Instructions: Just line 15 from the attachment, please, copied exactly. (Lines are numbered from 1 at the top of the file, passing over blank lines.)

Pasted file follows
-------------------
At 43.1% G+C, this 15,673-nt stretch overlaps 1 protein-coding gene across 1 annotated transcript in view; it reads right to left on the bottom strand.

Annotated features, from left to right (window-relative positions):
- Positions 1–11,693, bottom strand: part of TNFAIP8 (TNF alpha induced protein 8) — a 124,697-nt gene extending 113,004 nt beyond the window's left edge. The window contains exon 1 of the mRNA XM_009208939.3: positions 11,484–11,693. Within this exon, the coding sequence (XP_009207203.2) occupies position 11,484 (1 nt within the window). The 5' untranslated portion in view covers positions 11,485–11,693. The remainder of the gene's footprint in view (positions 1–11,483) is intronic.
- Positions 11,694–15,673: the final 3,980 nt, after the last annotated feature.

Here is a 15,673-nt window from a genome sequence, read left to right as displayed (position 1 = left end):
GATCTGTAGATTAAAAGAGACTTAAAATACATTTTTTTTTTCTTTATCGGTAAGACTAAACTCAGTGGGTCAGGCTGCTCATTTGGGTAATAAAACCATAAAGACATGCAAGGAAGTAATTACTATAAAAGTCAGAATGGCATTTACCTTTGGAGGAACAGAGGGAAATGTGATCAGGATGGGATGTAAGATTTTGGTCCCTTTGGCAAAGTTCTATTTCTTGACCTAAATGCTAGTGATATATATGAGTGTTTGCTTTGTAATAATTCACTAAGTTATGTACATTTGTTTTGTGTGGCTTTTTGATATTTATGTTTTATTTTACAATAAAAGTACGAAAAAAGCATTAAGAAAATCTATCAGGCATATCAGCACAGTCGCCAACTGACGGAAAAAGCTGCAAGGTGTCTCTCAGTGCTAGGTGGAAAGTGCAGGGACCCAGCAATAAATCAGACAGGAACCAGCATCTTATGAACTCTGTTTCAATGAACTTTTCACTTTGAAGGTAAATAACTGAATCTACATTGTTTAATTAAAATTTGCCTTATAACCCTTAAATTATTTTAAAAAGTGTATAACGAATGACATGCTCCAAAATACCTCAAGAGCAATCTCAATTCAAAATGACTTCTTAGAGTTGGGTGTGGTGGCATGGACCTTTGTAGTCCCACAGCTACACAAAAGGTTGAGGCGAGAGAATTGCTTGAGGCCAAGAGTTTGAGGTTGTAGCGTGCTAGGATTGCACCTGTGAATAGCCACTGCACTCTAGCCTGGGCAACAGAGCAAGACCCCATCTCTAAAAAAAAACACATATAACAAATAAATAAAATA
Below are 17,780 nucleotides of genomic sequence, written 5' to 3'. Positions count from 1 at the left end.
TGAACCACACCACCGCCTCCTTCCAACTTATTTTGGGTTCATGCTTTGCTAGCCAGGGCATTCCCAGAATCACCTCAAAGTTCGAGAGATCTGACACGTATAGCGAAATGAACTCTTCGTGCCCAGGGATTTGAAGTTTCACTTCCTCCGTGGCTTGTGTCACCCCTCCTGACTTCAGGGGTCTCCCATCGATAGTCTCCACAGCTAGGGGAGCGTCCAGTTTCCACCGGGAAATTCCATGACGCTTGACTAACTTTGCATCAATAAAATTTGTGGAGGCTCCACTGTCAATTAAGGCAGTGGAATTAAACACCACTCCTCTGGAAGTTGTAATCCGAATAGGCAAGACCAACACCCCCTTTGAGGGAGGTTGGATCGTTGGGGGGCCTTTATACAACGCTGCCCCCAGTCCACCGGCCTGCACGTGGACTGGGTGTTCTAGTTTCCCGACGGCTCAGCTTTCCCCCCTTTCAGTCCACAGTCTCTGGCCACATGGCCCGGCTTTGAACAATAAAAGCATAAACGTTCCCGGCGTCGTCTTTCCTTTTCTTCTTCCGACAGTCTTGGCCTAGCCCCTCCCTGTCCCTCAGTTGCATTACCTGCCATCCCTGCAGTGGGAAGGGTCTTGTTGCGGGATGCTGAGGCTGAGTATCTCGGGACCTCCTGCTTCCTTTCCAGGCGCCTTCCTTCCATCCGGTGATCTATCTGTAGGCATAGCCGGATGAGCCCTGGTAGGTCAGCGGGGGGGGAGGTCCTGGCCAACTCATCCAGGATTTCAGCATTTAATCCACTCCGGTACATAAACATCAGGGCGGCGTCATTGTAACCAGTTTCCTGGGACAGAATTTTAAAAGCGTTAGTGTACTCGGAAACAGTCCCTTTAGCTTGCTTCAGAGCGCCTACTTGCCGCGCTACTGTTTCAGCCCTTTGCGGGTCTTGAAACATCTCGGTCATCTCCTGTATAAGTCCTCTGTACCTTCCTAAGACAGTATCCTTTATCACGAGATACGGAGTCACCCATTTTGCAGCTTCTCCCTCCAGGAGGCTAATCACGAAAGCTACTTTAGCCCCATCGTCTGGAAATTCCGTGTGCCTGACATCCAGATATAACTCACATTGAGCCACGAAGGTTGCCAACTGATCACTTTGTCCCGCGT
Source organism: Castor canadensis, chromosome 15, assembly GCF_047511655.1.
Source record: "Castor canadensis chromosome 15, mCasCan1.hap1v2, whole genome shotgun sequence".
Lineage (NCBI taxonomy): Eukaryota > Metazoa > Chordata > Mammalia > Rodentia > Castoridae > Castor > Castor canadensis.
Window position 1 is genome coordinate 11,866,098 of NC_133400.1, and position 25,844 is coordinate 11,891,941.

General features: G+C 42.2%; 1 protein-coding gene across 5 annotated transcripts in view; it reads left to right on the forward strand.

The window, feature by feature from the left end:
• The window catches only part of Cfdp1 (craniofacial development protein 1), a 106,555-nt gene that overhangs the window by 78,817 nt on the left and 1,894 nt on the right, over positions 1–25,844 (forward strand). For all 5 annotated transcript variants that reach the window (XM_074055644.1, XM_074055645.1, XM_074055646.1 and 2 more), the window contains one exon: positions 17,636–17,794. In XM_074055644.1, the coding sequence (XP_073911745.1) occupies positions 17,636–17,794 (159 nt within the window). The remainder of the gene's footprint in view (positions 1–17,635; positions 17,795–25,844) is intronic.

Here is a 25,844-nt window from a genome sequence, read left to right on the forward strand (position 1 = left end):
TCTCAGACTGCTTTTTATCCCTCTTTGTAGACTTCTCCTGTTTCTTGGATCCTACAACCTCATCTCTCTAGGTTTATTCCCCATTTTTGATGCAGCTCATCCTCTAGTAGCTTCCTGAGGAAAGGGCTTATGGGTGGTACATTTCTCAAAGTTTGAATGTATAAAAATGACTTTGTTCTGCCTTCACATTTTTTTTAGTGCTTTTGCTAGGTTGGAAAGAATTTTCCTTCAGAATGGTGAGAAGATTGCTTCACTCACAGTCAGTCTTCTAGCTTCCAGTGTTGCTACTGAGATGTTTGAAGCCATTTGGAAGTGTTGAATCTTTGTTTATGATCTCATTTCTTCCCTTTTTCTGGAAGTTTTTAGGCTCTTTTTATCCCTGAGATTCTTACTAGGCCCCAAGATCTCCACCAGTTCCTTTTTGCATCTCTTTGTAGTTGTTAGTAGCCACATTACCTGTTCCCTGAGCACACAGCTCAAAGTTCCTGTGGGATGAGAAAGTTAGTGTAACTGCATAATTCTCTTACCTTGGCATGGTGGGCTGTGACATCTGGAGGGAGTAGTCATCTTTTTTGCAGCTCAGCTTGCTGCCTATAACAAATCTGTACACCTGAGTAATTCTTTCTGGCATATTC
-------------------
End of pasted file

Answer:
• The window catches only part of Cfdp1 (craniofacial development protein 1), a 106,555-nt gene that overhangs the window by 78,817 nt on the left and 1,894 nt on the right, over positions 1–25,844 (forward strand). For all 5 annotated transcript variants that reach the window (XM_074055644.1, XM_074055645.1, XM_074055646.1 and 2 more), the window contains one exon: positions 17,636–17,794. In XM_074055644.1, the coding sequence (XP_073911745.1) occupies positions 17,636–17,794 (159 nt within the window). The remainder of the gene's footprint in view (positions 1–17,635; positions 17,795–25,844) is intronic.